Furthermore, Rules 29 to 31, 34, and 36 to 42 of the Rules of Procedure for Child Abuse and Neglect Proceedings and the related statutes provide an orderly but prompt process for bringing about a full consideration of the best interests of children adjudicated to be neglected or abused and the proper disposition of such cases. The Rules provide a full opportunity for hearing, judicial consideration of the case plan and its possible revision, and timely disposition of the case under the provisions of West Virginia Code § 49-6-5, with adequate findings in the order or on the record. The Rules further provide stringent guidelines and time limitations for any improvement period granted and timely follow-up regarding the efficacy of any plan for the permanent placement of the child or children outside the parental home.

            D. Deficiencies in the Management of the Instant Matter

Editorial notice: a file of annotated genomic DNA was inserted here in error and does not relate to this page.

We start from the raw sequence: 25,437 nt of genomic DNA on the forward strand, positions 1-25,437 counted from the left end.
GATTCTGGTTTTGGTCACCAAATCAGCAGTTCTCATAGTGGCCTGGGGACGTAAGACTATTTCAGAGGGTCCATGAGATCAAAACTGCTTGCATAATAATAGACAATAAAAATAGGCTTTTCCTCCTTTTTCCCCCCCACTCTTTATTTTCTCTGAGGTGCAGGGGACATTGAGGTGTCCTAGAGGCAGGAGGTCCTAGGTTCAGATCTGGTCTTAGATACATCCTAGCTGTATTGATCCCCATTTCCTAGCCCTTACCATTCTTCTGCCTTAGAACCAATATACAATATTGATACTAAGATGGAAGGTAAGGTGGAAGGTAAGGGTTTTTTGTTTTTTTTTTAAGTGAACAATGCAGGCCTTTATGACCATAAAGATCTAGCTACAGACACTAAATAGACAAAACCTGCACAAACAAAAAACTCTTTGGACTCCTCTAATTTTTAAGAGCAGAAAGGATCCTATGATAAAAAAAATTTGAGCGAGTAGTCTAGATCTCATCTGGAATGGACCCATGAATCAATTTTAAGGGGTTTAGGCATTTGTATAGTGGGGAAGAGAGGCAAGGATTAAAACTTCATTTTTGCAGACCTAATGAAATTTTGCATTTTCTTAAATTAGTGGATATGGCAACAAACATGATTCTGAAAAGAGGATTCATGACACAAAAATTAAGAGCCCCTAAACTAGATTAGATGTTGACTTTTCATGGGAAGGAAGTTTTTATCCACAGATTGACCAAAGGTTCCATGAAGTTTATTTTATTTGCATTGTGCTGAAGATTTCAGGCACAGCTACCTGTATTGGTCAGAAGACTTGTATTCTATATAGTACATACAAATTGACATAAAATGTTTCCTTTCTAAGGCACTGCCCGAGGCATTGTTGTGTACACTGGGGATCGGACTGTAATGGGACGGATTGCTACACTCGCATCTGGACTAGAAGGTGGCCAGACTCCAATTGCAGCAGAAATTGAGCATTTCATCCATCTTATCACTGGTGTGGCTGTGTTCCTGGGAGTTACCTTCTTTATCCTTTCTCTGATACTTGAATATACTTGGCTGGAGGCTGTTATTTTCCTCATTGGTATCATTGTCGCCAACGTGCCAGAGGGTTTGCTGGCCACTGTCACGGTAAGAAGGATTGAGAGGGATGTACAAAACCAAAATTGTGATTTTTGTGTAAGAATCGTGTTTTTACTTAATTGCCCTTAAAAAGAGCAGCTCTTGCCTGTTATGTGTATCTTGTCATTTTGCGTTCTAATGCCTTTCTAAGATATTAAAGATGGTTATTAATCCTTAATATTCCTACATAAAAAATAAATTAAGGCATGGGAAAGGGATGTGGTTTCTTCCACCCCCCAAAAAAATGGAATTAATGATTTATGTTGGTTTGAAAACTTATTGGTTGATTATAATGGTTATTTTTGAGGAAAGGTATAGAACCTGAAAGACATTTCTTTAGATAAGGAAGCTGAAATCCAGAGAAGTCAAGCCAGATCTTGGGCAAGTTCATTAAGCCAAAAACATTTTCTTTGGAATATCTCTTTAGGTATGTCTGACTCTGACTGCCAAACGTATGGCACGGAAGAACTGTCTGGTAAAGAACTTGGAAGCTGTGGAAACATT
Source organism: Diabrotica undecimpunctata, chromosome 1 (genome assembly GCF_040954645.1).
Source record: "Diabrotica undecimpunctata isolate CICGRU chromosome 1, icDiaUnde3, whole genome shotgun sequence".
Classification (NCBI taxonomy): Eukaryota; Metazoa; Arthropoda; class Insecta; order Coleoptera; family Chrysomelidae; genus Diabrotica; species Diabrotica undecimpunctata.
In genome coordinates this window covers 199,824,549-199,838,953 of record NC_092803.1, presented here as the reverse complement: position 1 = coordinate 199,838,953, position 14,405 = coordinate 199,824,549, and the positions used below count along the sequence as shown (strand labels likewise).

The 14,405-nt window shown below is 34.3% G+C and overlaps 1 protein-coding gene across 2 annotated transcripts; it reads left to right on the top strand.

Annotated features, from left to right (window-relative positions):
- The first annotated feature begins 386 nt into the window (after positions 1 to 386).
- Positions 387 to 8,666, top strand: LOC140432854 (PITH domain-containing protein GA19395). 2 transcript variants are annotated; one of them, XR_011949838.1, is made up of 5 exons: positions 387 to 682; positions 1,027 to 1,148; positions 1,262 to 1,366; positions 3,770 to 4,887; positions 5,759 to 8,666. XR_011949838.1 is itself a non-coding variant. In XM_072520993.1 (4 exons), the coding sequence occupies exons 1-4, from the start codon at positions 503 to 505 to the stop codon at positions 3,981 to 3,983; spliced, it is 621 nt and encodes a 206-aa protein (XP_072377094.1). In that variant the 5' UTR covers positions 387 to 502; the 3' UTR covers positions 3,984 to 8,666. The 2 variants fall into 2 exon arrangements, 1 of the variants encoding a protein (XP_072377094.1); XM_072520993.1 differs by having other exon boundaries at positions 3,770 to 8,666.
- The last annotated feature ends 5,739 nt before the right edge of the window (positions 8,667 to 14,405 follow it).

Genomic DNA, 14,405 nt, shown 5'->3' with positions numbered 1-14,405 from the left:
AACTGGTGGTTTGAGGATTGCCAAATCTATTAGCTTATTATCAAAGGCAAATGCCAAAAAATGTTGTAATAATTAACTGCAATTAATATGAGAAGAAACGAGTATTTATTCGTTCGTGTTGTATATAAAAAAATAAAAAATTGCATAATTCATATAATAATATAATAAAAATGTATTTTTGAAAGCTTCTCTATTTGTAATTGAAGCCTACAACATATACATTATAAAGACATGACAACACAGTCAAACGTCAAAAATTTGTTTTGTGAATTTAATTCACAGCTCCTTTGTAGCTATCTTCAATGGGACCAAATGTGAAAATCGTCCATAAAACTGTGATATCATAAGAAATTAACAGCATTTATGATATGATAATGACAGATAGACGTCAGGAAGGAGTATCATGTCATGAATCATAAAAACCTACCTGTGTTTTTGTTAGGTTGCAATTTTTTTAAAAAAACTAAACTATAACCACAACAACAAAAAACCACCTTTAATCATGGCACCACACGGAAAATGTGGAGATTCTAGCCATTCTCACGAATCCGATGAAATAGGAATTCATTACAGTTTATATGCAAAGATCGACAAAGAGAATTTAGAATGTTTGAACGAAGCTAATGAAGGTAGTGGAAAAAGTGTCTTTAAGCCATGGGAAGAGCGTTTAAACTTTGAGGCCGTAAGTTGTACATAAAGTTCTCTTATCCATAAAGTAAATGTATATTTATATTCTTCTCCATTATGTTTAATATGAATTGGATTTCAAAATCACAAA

In the case sub judice, these procedures simply were not followed. Specifically, nothing in the record suggests the convening of the required multidisciplinary team or its consideration of or input into the child's case plan submitted by the child protective services worker, Mr. Probst. A review of that case plan demonstrates beyond question that it fails to satisfy the requirements of West Virginia Code § 49-6D-3, as also identified by this Court in syllabus point five of Cheryl M., as follows: “The purpose of the family case plan as set out in W.Va. Code, 49-6D-3(a) (1984), is to clearly set forth an organized, realistic method of identifying family problems and the logical steps to be used in resolving or lessening these problems.” 177 W. Va. at 689, 356 S.E.2d at 182, syl. pt. 5. The case plan in the instant matter neither “clearly set[s] forth an organized realistic method of identifying family problems and the logical steps to be used in resolving or lessening those problems” nor does it address satisfactorily, if at all, the specific matters required by West Virginia Code § 49-6D-3. Id.